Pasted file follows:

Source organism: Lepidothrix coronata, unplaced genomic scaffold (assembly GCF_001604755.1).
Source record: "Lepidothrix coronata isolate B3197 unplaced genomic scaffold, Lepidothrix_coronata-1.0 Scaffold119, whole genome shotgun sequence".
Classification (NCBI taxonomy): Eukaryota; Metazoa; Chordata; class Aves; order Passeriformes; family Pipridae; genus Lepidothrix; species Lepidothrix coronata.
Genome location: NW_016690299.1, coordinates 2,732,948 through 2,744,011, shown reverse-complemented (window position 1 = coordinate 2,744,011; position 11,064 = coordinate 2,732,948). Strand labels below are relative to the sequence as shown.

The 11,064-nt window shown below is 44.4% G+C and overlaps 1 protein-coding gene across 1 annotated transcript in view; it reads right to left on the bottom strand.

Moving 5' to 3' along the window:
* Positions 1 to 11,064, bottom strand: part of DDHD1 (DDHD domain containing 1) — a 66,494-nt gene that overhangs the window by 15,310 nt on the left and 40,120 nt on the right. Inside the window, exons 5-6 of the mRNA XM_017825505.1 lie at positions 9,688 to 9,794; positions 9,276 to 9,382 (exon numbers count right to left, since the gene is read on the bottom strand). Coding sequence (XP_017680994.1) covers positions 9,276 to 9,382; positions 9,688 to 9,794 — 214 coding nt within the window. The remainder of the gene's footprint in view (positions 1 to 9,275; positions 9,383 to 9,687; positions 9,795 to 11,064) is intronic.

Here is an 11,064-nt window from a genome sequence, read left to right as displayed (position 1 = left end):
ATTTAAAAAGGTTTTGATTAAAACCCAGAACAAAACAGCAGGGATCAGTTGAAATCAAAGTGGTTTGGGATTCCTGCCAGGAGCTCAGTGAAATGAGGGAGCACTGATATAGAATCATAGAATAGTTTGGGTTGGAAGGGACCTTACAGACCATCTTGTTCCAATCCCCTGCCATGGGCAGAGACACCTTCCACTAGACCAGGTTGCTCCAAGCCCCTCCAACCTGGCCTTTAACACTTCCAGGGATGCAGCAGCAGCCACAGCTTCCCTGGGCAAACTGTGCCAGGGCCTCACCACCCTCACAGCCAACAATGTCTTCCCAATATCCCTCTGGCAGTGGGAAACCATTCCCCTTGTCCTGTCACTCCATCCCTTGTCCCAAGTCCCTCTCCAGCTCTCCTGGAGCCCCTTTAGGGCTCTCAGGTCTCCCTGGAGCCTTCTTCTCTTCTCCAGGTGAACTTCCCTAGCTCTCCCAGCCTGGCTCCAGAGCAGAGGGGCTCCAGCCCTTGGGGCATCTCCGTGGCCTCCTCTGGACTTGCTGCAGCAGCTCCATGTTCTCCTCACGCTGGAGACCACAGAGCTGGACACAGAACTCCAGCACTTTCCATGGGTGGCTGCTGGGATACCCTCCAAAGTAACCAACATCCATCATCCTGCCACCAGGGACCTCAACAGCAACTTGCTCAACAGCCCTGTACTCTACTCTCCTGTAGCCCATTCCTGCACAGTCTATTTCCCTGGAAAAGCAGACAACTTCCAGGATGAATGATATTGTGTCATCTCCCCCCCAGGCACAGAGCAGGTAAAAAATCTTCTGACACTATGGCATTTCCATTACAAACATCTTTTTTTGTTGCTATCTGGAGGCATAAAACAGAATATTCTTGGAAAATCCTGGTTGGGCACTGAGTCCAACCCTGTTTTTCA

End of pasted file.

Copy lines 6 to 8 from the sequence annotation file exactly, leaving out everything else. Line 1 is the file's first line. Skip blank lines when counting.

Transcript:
Moving 5' to 3' along the window:
* Positions 1 to 11,064, bottom strand: part of DDHD1 (DDHD domain containing 1) — a 66,494-nt gene that overhangs the window by 15,310 nt on the left and 40,120 nt on the right. Inside the window, exons 5-6 of the mRNA XM_017825505.1 lie at positions 9,688 to 9,794; positions 9,276 to 9,382 (exon numbers count right to left, since the gene is read on the bottom strand). Coding sequence (XP_017680994.1) covers positions 9,276 to 9,382; positions 9,688 to 9,794 — 214 coding nt within the window. The remainder of the gene's footprint in view (positions 1 to 9,275; positions 9,383 to 9,687; positions 9,795 to 11,064) is intronic.

Here is an 11,064-nt window from a genome sequence, read left to right as displayed (position 1 = left end):